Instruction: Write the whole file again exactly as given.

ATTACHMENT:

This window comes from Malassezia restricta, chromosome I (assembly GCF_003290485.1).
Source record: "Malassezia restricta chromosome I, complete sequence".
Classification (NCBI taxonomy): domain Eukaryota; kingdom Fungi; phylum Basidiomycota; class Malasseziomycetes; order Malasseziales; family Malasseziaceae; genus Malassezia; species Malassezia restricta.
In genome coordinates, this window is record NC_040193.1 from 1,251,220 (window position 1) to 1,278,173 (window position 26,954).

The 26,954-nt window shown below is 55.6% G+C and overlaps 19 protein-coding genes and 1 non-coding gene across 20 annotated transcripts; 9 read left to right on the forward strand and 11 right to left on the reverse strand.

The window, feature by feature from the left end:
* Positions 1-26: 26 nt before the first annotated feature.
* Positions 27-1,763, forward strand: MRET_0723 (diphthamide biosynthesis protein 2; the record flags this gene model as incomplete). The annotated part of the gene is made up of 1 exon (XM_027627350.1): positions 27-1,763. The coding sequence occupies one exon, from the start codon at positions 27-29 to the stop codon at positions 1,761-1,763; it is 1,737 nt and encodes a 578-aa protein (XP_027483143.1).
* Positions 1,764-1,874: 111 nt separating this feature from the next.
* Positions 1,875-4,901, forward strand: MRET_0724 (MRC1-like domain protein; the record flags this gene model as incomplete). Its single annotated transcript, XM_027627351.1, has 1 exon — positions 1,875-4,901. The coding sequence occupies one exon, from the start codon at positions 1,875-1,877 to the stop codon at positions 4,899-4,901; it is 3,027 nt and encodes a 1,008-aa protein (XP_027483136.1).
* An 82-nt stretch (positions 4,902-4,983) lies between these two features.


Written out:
This window comes from Malassezia restricta, chromosome I (assembly GCF_003290485.1).
Source record: "Malassezia restricta chromosome I, complete sequence".
Classification (NCBI taxonomy): domain Eukaryota; kingdom Fungi; phylum Basidiomycota; class Malasseziomycetes; order Malasseziales; family Malasseziaceae; genus Malassezia; species Malassezia restricta.
In genome coordinates, this window is record NC_040193.1 from 1,251,220 (window position 1) to 1,278,173 (window position 26,954).

The 26,954-nt window shown below is 55.6% G+C and overlaps 19 protein-coding genes and 1 non-coding gene across 20 annotated transcripts; 9 read left to right on the forward strand and 11 right to left on the reverse strand.

The window, feature by feature from the left end:
* Positions 1-26: 26 nt before the first annotated feature.
* Positions 27-1,763, forward strand: MRET_0723 (diphthamide biosynthesis protein 2; the record flags this gene model as incomplete). The annotated part of the gene is made up of 1 exon (XM_027627350.1): positions 27-1,763. The coding sequence occupies one exon, from the start codon at positions 27-29 to the stop codon at positions 1,761-1,763; it is 1,737 nt and encodes a 578-aa protein (XP_027483143.1).
* Positions 1,764-1,874: 111 nt separating this feature from the next.
* Positions 1,875-4,901, forward strand: MRET_0724 (MRC1-like domain protein; the record flags this gene model as incomplete). Its single annotated transcript, XM_027627351.1, has 1 exon — positions 1,875-4,901. The coding sequence occupies one exon, from the start codon at positions 1,875-1,877 to the stop codon at positions 4,899-4,901; it is 3,027 nt and encodes a 1,008-aa protein (XP_027483136.1).
* An 82-nt stretch (positions 4,902-4,983) lies between these two features.